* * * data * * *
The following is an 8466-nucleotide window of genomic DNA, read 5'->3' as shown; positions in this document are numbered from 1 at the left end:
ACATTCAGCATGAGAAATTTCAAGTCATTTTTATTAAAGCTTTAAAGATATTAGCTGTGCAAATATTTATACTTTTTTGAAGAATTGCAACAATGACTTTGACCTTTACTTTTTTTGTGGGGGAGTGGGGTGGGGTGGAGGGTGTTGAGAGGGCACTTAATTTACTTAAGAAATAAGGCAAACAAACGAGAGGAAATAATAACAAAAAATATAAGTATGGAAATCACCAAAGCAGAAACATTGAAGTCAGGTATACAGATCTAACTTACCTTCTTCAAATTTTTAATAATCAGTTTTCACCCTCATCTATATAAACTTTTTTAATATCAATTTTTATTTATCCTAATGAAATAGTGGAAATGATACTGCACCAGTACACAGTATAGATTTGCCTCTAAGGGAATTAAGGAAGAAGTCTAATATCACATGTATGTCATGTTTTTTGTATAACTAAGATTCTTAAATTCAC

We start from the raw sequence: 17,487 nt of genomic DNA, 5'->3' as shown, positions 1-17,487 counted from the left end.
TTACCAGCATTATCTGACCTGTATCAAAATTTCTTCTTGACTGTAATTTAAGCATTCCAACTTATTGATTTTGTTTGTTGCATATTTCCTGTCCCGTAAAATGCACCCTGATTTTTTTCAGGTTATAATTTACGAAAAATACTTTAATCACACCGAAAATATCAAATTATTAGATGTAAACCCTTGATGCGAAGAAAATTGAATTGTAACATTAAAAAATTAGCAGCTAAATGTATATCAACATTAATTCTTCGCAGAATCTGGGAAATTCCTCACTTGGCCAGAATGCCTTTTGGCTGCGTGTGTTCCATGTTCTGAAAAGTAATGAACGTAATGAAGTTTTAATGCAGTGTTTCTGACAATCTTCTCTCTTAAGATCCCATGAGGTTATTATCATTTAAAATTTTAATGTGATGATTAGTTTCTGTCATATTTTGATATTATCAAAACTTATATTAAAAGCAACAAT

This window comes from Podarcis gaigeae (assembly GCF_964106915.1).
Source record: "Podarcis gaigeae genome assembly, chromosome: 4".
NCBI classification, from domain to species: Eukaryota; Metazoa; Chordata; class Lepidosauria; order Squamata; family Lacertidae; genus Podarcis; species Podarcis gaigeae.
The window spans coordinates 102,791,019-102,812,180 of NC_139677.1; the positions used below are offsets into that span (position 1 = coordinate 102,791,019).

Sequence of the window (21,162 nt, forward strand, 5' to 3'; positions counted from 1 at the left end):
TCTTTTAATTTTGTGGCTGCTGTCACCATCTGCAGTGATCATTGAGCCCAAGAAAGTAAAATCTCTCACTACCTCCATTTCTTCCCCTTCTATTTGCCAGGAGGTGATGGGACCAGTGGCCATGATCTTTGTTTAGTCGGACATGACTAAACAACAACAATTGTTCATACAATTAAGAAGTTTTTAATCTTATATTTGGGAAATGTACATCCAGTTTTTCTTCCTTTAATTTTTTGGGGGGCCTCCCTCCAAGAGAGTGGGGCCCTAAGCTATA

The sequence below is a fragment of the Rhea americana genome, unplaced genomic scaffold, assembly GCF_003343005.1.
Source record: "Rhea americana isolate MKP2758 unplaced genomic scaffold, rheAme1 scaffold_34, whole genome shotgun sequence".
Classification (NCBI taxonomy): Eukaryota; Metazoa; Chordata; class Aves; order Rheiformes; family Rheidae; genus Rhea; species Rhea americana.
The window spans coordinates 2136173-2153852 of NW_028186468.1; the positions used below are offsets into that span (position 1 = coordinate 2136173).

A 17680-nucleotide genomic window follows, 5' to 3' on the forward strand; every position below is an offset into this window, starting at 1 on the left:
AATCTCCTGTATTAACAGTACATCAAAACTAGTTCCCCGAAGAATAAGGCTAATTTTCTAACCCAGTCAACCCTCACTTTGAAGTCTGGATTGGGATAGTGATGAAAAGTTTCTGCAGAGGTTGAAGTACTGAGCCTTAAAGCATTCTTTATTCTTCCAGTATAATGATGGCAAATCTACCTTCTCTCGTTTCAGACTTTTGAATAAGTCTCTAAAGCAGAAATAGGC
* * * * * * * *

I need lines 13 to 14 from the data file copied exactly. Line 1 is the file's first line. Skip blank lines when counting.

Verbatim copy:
Classification (NCBI taxonomy): Eukaryota; Metazoa; Chordata; class Aves; order Rheiformes; family Rheidae; genus Rhea; species Rhea americana.
The window spans coordinates 2136173-2153852 of NW_028186468.1; the positions used below are offsets into that span (position 1 = coordinate 2136173).